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Findings About Soft Drinks and Aggression in Children



From VOA Learning English, this is the Health Report.

A new study has found evidence of aggressive behavior in children who drink four or more servings of soft drinks every day. Information for the study came from the mothers of three thousand five-year-olds. Researchers asked the women to keep a record of how many servings of soft drinks their children drank over a two-month period. The women also were asked to complete a checklist of their children's behavior.

The researchers found that 43 percent of the boys and girls drank at least one daily serving of soda. Four percent of the youngsters had four or more sodas to drink every day. Shakira Suglia is with Columbia University's Mailman School of Public Health in New York City. She worked on the study with researchers from the University of Vermont and Harvard University School of Public Health. She says they found that children who drank the most soda were more than two times as likely as those who drank no soda to show signs of aggression. The aggressive behaviors included destroying possessions belonging to others, taking part in fights and physically attacking people.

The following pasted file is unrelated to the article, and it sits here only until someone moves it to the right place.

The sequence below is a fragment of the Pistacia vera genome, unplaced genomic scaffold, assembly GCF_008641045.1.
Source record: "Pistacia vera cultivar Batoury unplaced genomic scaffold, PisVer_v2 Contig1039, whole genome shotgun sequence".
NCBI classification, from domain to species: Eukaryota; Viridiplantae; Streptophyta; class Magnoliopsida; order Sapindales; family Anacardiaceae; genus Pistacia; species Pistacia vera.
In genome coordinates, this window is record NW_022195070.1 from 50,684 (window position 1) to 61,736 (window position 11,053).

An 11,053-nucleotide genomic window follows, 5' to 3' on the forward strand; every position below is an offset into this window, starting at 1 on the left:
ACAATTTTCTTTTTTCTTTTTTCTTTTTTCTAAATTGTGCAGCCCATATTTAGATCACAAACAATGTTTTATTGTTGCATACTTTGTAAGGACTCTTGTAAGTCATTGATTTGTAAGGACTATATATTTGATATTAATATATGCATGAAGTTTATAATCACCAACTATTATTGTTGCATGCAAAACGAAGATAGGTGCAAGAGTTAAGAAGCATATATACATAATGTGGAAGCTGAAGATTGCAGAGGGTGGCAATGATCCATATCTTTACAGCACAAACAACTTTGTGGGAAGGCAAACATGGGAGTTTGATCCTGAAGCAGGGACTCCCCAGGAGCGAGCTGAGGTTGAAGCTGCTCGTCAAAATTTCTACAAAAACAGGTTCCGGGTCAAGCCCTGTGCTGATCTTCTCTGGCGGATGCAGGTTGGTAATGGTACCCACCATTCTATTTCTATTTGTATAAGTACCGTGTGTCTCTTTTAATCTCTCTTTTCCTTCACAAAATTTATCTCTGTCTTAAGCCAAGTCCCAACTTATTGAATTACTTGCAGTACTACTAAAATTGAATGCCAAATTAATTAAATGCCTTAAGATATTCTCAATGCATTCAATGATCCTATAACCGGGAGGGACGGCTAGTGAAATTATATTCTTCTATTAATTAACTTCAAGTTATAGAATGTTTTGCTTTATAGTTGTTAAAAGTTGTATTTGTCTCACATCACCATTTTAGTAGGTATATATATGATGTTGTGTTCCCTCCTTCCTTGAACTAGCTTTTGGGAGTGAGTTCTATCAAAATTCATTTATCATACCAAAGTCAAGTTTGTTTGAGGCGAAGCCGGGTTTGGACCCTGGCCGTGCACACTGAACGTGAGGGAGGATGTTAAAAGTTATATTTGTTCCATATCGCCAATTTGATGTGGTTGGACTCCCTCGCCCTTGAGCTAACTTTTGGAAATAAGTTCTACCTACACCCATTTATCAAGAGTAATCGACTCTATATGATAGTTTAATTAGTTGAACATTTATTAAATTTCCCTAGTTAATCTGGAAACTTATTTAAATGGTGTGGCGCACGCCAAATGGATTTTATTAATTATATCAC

Dr. Suglia says the researchers identified the link after they considered socio-demographic factors like the child's age and sex. They also considered other possible influences, such as whether the boys and girls were eating sweets or given fruit drinks on a normal day. In addition, the researchers examined parenting styles and social conditions at home. Dr. Suglia says it is not clear why young children who drink a lot of soda have behavior problems. But she says the ingredient caffeine could cause children to be more aggressive.

For VOA Learning English, I'm Carolyn Presutti.